President Obama this week proved his point. Education is not a partisan issue. Both Democrats and Republicans are pushing terrible ideas. In order to endanger the great institution of public education in America, it has taken the combined efforts of both parties. And in order to save it, teachers, parents and students will need to stand up to leaders of both parties.
Barack Obama was recently in Florida, where he shared the stage with former governor Jeb Bush. President Obama said,
We are also honored to be joined here today by another champion of education reform, somebody who championed reform when he was in office, somebody who is now championing reform as a private citizen -- Jeb Bush...The truth is I've gotten to know Jeb because his family exemplifies public service. And we are so grateful to him for the work that he's doing on behalf of education. So, thank you, Jeb.
President Obama immediately got some flack for this. Jennie Smith, the one teacher on the Educator’s Roundtable that followed, expressed her views:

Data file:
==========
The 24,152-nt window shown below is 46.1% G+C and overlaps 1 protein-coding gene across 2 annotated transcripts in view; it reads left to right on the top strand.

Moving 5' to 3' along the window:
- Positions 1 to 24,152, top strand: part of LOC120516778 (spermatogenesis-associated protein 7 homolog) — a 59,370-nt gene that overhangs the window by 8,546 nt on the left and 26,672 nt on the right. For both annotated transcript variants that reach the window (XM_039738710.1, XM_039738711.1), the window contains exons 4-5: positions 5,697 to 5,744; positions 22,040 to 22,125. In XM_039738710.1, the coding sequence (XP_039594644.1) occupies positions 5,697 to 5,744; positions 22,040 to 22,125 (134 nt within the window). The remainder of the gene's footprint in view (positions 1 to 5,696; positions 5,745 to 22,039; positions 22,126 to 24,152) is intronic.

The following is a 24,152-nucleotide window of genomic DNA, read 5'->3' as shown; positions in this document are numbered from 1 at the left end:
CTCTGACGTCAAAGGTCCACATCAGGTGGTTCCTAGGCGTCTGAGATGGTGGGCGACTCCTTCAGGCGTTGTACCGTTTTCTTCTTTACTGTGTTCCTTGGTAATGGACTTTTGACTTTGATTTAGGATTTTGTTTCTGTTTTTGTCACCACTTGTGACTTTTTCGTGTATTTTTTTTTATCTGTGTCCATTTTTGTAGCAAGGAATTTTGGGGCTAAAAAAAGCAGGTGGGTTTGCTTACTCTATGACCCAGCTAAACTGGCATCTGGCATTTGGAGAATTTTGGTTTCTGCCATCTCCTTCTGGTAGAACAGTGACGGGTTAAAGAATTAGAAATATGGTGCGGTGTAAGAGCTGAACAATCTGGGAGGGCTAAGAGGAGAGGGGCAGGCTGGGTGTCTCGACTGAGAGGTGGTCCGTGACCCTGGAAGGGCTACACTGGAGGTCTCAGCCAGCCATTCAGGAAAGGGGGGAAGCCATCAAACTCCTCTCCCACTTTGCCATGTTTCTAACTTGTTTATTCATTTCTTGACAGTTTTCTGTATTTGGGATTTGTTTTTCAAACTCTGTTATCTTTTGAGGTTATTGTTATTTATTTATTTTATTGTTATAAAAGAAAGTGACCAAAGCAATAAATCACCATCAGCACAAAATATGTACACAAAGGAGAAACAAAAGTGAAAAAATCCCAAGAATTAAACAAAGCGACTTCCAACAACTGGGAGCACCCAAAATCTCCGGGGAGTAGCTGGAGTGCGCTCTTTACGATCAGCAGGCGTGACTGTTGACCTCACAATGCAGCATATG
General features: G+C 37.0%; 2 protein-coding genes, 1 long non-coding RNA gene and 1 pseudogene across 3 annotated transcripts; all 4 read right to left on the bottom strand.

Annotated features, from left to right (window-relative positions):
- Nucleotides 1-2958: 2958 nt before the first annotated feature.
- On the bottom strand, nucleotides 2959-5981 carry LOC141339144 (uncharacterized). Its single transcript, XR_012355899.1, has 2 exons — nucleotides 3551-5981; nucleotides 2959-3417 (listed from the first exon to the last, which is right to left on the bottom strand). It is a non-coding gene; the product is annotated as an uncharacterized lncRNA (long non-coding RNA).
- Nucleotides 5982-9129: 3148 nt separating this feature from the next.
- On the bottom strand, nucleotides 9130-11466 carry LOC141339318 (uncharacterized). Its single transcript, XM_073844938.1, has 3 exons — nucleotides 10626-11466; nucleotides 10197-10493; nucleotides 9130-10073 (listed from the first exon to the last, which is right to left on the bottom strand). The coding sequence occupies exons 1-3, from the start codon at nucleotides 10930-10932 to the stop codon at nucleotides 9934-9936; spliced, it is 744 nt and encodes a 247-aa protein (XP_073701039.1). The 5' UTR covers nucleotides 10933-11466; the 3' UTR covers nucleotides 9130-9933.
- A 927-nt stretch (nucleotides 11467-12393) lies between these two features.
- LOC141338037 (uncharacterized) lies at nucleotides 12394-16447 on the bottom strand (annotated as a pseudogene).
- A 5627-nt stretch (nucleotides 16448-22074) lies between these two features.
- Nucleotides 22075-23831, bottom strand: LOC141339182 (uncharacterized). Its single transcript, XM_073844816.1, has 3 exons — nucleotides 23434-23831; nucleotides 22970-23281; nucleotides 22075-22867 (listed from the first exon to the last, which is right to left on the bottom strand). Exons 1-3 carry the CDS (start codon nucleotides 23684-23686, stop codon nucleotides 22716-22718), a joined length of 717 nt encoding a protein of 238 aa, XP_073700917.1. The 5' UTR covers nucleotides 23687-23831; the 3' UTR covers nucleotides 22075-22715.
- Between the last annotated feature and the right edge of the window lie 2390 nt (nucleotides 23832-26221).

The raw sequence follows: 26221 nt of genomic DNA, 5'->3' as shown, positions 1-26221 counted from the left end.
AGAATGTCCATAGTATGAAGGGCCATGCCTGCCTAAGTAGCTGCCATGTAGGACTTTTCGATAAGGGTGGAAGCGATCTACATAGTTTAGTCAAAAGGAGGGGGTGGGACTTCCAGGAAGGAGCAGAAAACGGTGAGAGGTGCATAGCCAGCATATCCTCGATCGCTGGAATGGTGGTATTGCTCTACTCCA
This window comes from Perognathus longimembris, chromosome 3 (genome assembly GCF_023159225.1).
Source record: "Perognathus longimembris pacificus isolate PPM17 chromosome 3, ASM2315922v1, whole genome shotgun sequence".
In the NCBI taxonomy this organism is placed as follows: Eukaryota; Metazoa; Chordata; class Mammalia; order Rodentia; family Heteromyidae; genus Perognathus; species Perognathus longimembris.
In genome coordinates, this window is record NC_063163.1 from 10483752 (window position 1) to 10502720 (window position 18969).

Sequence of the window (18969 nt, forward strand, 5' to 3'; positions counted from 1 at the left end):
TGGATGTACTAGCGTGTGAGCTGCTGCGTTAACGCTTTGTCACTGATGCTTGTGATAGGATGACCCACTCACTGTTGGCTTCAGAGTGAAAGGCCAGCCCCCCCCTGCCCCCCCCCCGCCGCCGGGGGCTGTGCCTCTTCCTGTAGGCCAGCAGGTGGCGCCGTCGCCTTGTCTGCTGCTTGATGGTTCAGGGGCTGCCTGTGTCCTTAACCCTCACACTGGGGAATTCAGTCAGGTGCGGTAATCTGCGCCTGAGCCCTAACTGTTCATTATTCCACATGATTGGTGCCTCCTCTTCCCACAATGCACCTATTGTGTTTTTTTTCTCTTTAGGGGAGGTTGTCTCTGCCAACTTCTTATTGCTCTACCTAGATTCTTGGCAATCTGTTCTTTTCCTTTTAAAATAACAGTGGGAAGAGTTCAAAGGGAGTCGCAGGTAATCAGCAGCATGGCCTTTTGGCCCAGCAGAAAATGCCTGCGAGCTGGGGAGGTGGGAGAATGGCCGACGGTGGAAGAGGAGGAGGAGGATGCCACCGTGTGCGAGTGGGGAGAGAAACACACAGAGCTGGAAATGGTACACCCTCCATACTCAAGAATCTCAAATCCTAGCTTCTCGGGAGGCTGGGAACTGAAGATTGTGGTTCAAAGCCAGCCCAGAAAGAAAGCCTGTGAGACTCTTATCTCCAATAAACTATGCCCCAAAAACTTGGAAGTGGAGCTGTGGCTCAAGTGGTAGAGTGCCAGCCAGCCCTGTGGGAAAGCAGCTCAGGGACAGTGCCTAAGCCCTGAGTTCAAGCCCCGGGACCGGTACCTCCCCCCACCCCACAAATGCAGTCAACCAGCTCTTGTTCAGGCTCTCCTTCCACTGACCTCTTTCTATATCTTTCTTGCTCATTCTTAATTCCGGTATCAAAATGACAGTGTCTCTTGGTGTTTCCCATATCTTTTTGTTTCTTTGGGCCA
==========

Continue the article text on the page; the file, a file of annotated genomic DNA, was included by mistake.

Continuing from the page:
I expressed to the President how I (and so many like me) felt about this apparent collaboration with the Bush privatization agenda. I told him directly that I and so many other teachers were very disappointed to see him on stage with Jeb Bush, considering the assault on public education he has led in this state and how his foundation has continuously tried to eliminate our contracts and our collective bargaining
President Obama’s response? Jennie Smith summarized:
Education should not be a partisan issue, and we must work together in a bipartisan fashion to enact reform. He said that he was aware of the decertification issues for our unions and that he did not support that, but that we had to be willing to compromise in the interest of improving education for our children, and that teachers had to be willing to be held accountable. He said that instead of fighting reform, we should get in front of it and lead it. He also said there was a difference between Rick Scott and Jeb Bush, and that it was important to distinguish.